Greg Schiano’s Ties To The Penn State Head Coaching Job Now An Afterthought
During his reign at Rutgers, Greg Schiano was seen as a potential successor to Joe Paterno. Following the 2011 season, he seemed like a main target for the Nittany Lions’ head coaching vacancy. After Bill O’Brien’s departure two years later, Schiano’s name was once again linked to the throne James Franklin now sits upon.
The former Penn State assistant never returned to his coaching roots and will face off against the program on Saturday as Ohio State’s defensive coordinator.
The Link To Penn State
Schiano’s not a Penn State alum, nor did he grow up near Happy Valley. After finishing his playing career at Bucknell, the New Jersey native cut his teeth in his home state’s high school football scene and as a graduate assistant at Rutgers before earning a similar role under Joe Paterno.
After a season as a Penn State grad assistant, Schiano became the full-time defensive backs coach for the Nittany Lions — a position he held from 1991 to 1995.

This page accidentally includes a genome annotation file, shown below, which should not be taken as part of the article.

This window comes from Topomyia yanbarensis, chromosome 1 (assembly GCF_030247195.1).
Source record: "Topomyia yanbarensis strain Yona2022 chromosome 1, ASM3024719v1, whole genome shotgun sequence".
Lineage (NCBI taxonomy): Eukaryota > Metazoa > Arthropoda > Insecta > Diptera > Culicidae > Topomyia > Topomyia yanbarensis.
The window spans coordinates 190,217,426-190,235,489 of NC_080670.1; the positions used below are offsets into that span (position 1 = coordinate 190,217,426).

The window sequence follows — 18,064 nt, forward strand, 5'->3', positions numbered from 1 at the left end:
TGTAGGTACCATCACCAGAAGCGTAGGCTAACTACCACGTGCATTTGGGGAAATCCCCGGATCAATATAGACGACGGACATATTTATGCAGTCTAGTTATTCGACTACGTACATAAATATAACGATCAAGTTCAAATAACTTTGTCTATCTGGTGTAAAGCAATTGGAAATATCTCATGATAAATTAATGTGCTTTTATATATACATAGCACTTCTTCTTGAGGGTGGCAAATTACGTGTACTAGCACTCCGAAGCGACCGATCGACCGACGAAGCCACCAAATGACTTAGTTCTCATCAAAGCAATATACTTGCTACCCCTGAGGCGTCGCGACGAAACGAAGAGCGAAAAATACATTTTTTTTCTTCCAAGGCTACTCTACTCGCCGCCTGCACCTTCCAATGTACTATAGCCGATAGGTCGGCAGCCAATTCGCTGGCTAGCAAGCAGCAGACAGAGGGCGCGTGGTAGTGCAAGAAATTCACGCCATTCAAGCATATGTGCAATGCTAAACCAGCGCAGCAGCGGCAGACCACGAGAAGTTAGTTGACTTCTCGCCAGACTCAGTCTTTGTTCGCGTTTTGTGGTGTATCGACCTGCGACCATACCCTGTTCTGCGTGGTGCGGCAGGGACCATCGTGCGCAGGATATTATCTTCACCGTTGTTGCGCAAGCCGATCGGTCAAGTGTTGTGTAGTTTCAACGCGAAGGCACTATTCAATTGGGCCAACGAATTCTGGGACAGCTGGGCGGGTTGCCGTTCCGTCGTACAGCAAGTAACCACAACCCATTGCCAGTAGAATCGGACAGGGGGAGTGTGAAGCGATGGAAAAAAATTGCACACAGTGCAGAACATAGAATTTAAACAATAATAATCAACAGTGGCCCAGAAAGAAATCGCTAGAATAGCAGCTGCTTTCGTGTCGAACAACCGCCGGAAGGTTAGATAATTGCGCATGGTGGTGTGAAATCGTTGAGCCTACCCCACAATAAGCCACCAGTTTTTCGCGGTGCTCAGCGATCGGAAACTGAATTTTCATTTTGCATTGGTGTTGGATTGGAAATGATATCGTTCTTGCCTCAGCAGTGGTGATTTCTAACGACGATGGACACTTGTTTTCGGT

It might seem strange that a man with just a handful of years as an assistant at the school could years later become a consistent talking point as the future head coach of the team because of his ties to the program.
The reasoning behind that is as simple as this: He was one of Paterno’s guys. Fifteen years after he left Happy Valley, his family was still close to the Paterno family — so much so that Paterno wanted Schiano, along with a number of other people close to him, to have one of his famed neckties after his death.
“Joe was, has been a ton, everything to me,” Schiano told NJ.com after Paterno was fired in 2011. “He gave me a chance. I was a 25-year-old kid, and he gave me a chance, hired me as a full-time coach at one of the top programs in the country. He certainly gave my career a jumpstart to say the least, and I learned a ton working under him for six years and he’s been a mentor of mine. He and Sue and the whole Paterno family have been great to [my wife], myself, and our family.”